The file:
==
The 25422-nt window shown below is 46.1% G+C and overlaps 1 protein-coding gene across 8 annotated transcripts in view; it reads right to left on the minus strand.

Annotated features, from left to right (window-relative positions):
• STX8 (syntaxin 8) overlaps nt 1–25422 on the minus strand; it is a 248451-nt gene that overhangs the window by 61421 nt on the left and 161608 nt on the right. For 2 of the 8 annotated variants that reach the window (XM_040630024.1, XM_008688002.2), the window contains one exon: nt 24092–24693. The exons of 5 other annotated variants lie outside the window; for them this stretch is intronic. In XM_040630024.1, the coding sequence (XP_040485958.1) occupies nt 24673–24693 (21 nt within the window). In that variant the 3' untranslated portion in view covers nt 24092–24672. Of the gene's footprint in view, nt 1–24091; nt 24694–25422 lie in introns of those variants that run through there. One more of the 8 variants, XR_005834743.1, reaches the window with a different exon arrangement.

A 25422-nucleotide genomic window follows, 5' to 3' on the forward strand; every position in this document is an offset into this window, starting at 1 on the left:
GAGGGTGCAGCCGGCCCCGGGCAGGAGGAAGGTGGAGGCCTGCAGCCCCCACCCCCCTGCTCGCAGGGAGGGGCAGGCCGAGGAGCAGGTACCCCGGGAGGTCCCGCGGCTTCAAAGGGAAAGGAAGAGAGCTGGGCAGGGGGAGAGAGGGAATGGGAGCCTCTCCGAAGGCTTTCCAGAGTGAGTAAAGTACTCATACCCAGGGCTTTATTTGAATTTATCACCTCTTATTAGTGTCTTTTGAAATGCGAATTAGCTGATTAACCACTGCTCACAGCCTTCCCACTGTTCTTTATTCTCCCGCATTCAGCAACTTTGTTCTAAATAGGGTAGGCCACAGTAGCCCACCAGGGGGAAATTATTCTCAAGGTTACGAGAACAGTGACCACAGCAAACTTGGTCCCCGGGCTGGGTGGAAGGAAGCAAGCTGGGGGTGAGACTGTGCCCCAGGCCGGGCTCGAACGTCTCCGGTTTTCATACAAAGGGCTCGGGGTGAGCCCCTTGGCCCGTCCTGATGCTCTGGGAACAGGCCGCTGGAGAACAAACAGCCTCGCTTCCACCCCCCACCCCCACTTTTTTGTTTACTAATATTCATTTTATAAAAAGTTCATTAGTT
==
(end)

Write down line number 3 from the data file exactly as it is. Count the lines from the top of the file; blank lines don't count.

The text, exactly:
• STX8 (syntaxin 8) overlaps nt 1–25422 on the minus strand; it is a 248451-nt gene that overhangs the window by 61421 nt on the left and 161608 nt on the right. For 2 of the 8 annotated variants that reach the window (XM_040630024.1, XM_008688002.2), the window contains one exon: nt 24092–24693. The exons of 5 other annotated variants lie outside the window; for them this stretch is intronic. In XM_040630024.1, the coding sequence (XP_040485958.1) occupies nt 24673–24693 (21 nt within the window). In that variant the 3' untranslated portion in view covers nt 24092–24672. Of the gene's footprint in view, nt 1–24091; nt 24694–25422 lie in introns of those variants that run through there. One more of the 8 variants, XR_005834743.1, reaches the window with a different exon arrangement.